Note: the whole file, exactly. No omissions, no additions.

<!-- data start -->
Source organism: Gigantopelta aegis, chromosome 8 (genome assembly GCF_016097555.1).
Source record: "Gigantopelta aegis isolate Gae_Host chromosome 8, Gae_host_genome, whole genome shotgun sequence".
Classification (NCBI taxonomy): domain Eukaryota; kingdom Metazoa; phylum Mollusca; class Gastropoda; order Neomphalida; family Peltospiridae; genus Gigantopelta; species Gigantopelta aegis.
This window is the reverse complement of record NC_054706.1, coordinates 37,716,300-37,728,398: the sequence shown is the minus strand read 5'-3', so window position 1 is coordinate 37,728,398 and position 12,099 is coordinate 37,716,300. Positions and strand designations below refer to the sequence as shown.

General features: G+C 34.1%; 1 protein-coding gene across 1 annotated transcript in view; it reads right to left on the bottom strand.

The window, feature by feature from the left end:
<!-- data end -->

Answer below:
Source organism: Gigantopelta aegis, chromosome 8 (genome assembly GCF_016097555.1).
Source record: "Gigantopelta aegis isolate Gae_Host chromosome 8, Gae_host_genome, whole genome shotgun sequence".
Classification (NCBI taxonomy): domain Eukaryota; kingdom Metazoa; phylum Mollusca; class Gastropoda; order Neomphalida; family Peltospiridae; genus Gigantopelta; species Gigantopelta aegis.
This window is the reverse complement of record NC_054706.1, coordinates 37,716,300-37,728,398: the sequence shown is the minus strand read 5'-3', so window position 1 is coordinate 37,728,398 and position 12,099 is coordinate 37,716,300. Positions and strand designations below refer to the sequence as shown.

General features: G+C 34.1%; 1 protein-coding gene across 1 annotated transcript in view; it reads right to left on the bottom strand.

The window, feature by feature from the left end: